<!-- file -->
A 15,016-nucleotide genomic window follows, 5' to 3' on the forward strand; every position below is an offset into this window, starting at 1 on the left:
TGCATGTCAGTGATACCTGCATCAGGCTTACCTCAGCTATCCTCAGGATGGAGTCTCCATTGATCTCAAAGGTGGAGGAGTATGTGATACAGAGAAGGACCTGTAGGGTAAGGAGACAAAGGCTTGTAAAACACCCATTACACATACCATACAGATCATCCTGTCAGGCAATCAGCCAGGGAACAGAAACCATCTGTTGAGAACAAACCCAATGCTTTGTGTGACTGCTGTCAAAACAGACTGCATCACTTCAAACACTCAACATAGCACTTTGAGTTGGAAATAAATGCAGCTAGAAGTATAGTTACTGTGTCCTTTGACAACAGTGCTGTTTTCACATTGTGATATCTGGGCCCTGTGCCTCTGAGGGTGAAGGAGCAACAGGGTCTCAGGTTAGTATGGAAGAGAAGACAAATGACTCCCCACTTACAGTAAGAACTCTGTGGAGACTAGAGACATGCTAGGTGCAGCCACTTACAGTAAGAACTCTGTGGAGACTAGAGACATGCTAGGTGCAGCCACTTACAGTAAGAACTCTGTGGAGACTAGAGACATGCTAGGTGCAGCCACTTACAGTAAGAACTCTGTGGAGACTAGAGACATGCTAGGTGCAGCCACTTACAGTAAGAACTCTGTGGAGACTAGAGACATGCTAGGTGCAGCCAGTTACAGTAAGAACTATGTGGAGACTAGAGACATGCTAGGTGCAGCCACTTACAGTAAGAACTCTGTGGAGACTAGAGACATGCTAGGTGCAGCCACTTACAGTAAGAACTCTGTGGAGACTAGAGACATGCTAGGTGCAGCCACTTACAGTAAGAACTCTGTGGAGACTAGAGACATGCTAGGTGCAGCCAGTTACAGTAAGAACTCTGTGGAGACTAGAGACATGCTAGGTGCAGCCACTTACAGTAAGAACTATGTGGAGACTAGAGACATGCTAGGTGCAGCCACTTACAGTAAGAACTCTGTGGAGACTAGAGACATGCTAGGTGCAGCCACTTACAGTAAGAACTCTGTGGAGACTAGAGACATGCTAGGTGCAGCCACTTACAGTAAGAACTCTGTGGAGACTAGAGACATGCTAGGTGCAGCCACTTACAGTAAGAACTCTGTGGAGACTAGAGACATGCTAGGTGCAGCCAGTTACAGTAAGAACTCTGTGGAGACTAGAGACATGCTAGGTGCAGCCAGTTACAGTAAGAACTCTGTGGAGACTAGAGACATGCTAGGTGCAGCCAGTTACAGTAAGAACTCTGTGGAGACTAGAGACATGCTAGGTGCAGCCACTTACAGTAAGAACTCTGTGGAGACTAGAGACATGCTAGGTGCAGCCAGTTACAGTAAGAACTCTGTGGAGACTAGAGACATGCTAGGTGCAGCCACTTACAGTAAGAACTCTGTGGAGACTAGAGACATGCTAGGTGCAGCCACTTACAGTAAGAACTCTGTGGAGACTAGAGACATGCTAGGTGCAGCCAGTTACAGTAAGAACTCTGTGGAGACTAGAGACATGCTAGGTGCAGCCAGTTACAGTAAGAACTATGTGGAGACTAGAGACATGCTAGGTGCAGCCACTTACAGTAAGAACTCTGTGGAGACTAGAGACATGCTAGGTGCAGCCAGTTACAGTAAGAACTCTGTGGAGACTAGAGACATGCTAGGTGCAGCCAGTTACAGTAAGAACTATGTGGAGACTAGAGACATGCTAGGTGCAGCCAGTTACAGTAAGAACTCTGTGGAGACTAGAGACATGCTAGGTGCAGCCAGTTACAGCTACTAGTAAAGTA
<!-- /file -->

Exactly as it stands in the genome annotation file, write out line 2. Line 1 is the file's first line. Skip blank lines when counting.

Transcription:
TGCATGTCAGTGATACCTGCATCAGGCTTACCTCAGCTATCCTCAGGATGGAGTCTCCATTGATCTCAAAGGTGGAGGAGTATGTGATACAGAGAAGGACCTGTAGGGTAAGGAGACAAAGGCTTGTAAAACACCCATTACACATACCATACAGATCATCCTGTCAGGCAATCAGCCAGGGAACAGAAACCATCTGTTGAGAACAAACCCAATGCTTTGTGTGACTGCTGTCAAAACAGACTGCATCACTTCAAACACTCAACATAGCACTTTGAGTTGGAAATAAATGCAGCTAGAAGTATAGTTACTGTGTCCTTTGACAACAGTGCTGTTTTCACATTGTGATATCTGGGCCCTGTGCCTCTGAGGGTGAAGGAGCAACAGGGTCTCAGGTTAGTATGGAAGAGAAGACAAATGACTCCCCACTTACAGTAAGAACTCTGTGGAGACTAGAGACATGCTAGGTGCAGCCACTTACAGTAAGAACTCTGTGGAGACTAGAGACATGCTAGGTGCAGCCACTTACAGTAAGAACTCTGTGGAGACTAGAGACATGCTAGGTGCAGCCACTTACAGTAAGAACTCTGTGGAGACTAGAGACATGCTAGGTGCAGCCACTTACAGTAAGAACTCTGTGGAGACTAGAGACATGCTAGGTGCAGCCAGTTACAGTAAGAACTATGTGGAGACTAGAGACATGCTAGGTGCAGCCACTTACAGTAAGAACTCTGTGGAGACTAGAGACATGCTAGGTGCAGCCACTTACAGTAAGAACTCTGTGGAGACTAGAGACATGCTAGGTGCAGCCACTTACAGTAAGAACTCTGTGGAGACTAGAGACATGCTAGGTGCAGCCAGTTACAGTAAGAACTCTGTGGAGACTAGAGACATGCTAGGTGCAGCCACTTACAGTAAGAACTATGTGGAGACTAGAGACATGCTAGGTGCAGCCACTTACAGTAAGAACTCTGTGGAGACTAGAGACATGCTAGGTGCAGCCACTTACAGTAAGAACTCTGTGGAGACTAGAGACATGCTAGGTGCAGCCACTTACAGTAAGAACTCTGTGGAGACTAGAGACATGCTAGGTGCAGCCACTTACAGTAAGAACTCTGTGGAGACTAGAGACATGCTAGGTGCAGCCAGTTACAGTAAGAACTCTGTGGAGACTAGAGACATGCTAGGTGCAGCCAGTTACAGTAAGAACTCTGTGGAGACTAGAGACATGCTAGGTGCAGCCAGTTACAGTAAGAACTCTGTGGAGACTAGAGACATGCTAGGTGCAGCCACTTACAGTAAGAACTCTGTGGAGACTAGAGACATGCTAGGTGCAGCCAGTTACAGTAAGAACTCTGTGGAGACTAGAGACATGCTAGGTGCAGCCACTTACAGTAAGAACTCTGTGGAGACTAGAGACATGCTAGGTGCAGCCACTTACAGTAAGAACTCTGTGGAGACTAGAGACATGCTAGGTGCAGCCAGTTACAGTAAGAACTCTGTGGAGACTAGAGACATGCTAGGTGCAGCCAGTTACAGTAAGAACTATGTGGAGACTAGAGACATGCTAGGTGCAGCCACTTACAGTAAGAACTCTGTGGAGACTAGAGACATGCTAGGTGCAGCCAGTTACAGTAAGAACTCTGTGGAGACTAGAGACATGCTAGGTGCAGCCAGTTACAGTAAGAACTATGTGGAGACTAGAGACATGCTAGGTGCAGCCAGTTACAGTAAGAACTCTGTGGAGACTAGAGACATGCTAGGTGCAGCCAGTTACAGCTACTAGTAAAGTA